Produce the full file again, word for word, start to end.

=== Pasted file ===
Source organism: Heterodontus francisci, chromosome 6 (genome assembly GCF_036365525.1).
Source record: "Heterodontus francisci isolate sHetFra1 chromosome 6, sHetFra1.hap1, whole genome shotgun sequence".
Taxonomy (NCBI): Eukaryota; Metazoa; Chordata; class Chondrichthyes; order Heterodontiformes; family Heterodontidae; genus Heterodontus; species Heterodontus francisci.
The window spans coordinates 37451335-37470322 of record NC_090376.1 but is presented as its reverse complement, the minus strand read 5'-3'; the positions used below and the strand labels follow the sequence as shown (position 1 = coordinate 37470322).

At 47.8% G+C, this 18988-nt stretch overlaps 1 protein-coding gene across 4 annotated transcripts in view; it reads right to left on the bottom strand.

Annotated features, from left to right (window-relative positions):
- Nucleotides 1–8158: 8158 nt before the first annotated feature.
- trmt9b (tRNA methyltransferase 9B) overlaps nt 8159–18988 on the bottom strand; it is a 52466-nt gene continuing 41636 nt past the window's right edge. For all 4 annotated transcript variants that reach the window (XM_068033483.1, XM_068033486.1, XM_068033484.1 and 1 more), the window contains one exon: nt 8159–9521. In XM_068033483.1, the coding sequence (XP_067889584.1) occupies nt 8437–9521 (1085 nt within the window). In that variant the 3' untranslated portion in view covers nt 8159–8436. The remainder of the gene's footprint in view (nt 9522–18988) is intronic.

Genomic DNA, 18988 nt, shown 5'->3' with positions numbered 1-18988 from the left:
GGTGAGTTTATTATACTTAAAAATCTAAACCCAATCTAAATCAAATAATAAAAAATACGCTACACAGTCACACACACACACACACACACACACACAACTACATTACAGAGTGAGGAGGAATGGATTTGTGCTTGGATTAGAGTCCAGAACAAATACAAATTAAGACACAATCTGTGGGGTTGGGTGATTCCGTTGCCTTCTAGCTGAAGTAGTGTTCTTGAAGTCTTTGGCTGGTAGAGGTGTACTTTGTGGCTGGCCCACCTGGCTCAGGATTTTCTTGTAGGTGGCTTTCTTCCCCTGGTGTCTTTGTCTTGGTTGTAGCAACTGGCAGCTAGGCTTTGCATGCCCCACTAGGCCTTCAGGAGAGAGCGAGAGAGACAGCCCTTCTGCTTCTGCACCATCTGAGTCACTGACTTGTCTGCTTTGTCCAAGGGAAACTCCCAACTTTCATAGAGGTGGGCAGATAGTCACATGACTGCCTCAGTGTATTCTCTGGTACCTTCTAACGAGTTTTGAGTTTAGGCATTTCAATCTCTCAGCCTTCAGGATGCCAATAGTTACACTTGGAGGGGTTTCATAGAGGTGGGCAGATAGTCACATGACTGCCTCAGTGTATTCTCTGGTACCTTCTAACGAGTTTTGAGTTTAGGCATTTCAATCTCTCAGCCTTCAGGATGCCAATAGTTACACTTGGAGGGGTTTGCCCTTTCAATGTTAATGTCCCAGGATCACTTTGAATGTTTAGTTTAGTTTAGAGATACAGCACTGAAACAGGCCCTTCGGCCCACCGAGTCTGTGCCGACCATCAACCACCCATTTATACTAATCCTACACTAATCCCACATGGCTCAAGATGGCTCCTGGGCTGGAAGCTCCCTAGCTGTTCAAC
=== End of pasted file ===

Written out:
Source organism: Heterodontus francisci, chromosome 6 (genome assembly GCF_036365525.1).
Source record: "Heterodontus francisci isolate sHetFra1 chromosome 6, sHetFra1.hap1, whole genome shotgun sequence".
Taxonomy (NCBI): Eukaryota; Metazoa; Chordata; class Chondrichthyes; order Heterodontiformes; family Heterodontidae; genus Heterodontus; species Heterodontus francisci.
The window spans coordinates 37451335-37470322 of record NC_090376.1 but is presented as its reverse complement, the minus strand read 5'-3'; the positions used below and the strand labels follow the sequence as shown (position 1 = coordinate 37470322).

At 47.8% G+C, this 18988-nt stretch overlaps 1 protein-coding gene across 4 annotated transcripts in view; it reads right to left on the bottom strand.

Annotated features, from left to right (window-relative positions):
- Nucleotides 1–8158: 8158 nt before the first annotated feature.
- trmt9b (tRNA methyltransferase 9B) overlaps nt 8159–18988 on the bottom strand; it is a 52466-nt gene continuing 41636 nt past the window's right edge. For all 4 annotated transcript variants that reach the window (XM_068033483.1, XM_068033486.1, XM_068033484.1 and 1 more), the window contains one exon: nt 8159–9521. In XM_068033483.1, the coding sequence (XP_067889584.1) occupies nt 8437–9521 (1085 nt within the window). In that variant the 3' untranslated portion in view covers nt 8159–8436. The remainder of the gene's footprint in view (nt 9522–18988) is intronic.

Genomic DNA, 18988 nt, shown 5'->3' with positions numbered 1-18988 from the left:
GGTGAGTTTATTATACTTAAAAATCTAAACCCAATCTAAATCAAATAATAAAAAATACGCTACACAGTCACACACACACACACACACACACACACAACTACATTACAGAGTGAGGAGGAATGGATTTGTGCTTGGATTAGAGTCCAGAACAAATACAAATTAAGACACAATCTGTGGGGTTGGGTGATTCCGTTGCCTTCTAGCTGAAGTAGTGTTCTTGAAGTCTTTGGCTGGTAGAGGTGTACTTTGTGGCTGGCCCACCTGGCTCAGGATTTTCTTGTAGGTGGCTTTCTTCCCCTGGTGTCTTTGTCTTGGTTGTAGCAACTGGCAGCTAGGCTTTGCATGCCCCACTAGGCCTTCAGGAGAGAGCGAGAGAGACAGCCCTTCTGCTTCTGCACCATCTGAGTCACTGACTTGTCTGCTTTGTCCAAGGGAAACTCCCAACTTTCATAGAGGTGGGCAGATAGTCACATGACTGCCTCAGTGTATTCTCTGGTACCTTCTAACGAGTTTTGAGTTTAGGCATTTCAATCTCTCAGCCTTCAGGATGCCAATAGTTACACTTGGAGGGGTTTCATAGAGGTGGGCAGATAGTCACATGACTGCCTCAGTGTATTCTCTGGTACCTTCTAACGAGTTTTGAGTTTAGGCATTTCAATCTCTCAGCCTTCAGGATGCCAATAGTTACACTTGGAGGGGTTTGCCCTTTCAATGTTAATGTCCCAGGATCACTTTGAATGTTTAGTTTAGTTTAGAGATACAGCACTGAAACAGGCCCTTCGGCCCACCGAGTCTGTGCCGACCATCAACCACCCATTTATACTAATCCTACACTAATCCCACATGGCTCAAGATGGCTCCTGGGCTGGAAGCTCCCTAGCTGTTCAAC